4. What are old Cotter’s and the uncle’s views on the benefits of the boys relationship with the priest?
5. What did the priest die from? Describe the physical aspects of his illness.
6. When he realizes that Father Flynn is dead, what is the boy’s reaction?  
7. What lessons did the priest teach the boy?  
8. Who took care of the details of Father Flynn’s lying in state?  


1. What was the children’s biggest worry while playing in the field?
2. Now that Eveline has decided to leave, what sort of things has she begun to notice? Why?
3. What are the advantages and disadvantages of her going away?
4. What does her father mean by, “I know these sailor chaps”?
5. How does the memory of her mother both hold her and drive her to escape?
6. Why does she not go with Frank? What holds her back?


1. Describe Jimmy’s education. Why is his father secretly proud of his excesses?
2. Why is Jimmy taken with Segouin?
3. Why has Jimmy kept his excesses within limits? What does this say about him?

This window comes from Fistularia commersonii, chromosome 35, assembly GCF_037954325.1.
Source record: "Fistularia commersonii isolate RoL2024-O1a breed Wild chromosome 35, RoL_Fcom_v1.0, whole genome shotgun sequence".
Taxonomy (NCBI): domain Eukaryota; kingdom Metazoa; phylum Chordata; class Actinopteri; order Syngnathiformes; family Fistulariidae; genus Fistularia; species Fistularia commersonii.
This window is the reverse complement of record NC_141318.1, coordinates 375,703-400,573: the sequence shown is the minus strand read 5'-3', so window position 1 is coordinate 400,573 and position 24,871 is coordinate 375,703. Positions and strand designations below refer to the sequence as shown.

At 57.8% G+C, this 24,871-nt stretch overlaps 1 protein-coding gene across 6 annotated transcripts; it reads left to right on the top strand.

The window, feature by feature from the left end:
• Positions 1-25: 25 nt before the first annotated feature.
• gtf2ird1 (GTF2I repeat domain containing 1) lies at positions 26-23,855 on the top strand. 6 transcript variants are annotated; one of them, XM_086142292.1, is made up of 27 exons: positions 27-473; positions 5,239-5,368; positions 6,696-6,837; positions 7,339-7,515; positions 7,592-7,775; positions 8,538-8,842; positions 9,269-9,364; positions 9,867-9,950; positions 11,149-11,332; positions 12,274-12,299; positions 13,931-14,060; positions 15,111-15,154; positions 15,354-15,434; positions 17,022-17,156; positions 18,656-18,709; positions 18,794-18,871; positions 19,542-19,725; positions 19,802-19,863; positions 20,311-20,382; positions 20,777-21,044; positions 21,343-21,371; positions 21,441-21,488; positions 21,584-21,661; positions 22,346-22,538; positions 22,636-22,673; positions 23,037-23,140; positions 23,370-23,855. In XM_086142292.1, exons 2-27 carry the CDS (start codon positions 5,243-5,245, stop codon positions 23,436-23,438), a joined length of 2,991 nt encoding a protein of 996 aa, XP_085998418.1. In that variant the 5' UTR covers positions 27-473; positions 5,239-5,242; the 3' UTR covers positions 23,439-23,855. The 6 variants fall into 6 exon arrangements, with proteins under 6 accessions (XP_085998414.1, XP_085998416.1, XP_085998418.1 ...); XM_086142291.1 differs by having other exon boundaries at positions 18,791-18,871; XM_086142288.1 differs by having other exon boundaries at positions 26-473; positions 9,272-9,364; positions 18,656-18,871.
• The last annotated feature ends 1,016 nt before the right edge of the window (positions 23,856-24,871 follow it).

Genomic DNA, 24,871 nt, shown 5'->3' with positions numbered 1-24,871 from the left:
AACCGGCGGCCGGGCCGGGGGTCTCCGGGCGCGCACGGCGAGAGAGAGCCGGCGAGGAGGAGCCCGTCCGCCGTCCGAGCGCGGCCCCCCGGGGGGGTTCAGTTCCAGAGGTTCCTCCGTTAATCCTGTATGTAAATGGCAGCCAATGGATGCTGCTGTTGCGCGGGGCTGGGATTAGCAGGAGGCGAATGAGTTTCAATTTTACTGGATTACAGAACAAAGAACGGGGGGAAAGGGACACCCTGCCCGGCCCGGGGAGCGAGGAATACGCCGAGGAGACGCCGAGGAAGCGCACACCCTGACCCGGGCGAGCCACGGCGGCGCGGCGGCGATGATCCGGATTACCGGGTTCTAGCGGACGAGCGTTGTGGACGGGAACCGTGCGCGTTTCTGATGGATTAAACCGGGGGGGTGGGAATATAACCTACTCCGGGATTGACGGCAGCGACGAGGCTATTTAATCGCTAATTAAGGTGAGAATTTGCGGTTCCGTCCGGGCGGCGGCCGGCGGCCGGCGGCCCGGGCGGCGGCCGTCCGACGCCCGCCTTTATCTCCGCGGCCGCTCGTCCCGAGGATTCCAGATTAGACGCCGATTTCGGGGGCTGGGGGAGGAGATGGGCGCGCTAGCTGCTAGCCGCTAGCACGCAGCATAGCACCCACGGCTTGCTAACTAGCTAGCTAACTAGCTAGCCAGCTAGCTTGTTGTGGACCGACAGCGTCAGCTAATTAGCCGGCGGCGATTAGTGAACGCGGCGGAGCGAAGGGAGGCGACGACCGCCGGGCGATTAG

4. In what is Jimmy about to invest? Does this seem to be a good investment? Why or why not?
5. How does Segouin diffuse the heated discussion of politics? What does this say about him?
6. What meaning do you take from the following line, “he would lose, of course”?


1. What do Mr. Alleyne’s complaints about Farrington tell us about Farrington? What is his private reaction to these
complaints, and how does this reaction support or weaken Mr. Alleyne’s accusations?
2. Why is Farrington unable to concentrate on his work?
3. What is Farrington’s reaction when Mr. Alleyne publicly reprimands him? Is his reaction justified?
4. What got Farrington off to a bad start with Mr. Alleyne? What does this say about Farrington?
5. How does Farrington get enough money to go drinking? What is his reaction to getting money in this way? What does this say about him?
6. What is the basis for conversation between Farrington and his friends? What do these stories say about them and about their lives?
7. How does Weathers anger Farrington? What breach of etiquette has he made?
8. Compare Farrington’s treatment by his bosses to his treatment of his son? What is the irony in this comparison?



I hope you guys enjoyed the post. I am really enjoying every single moment of it.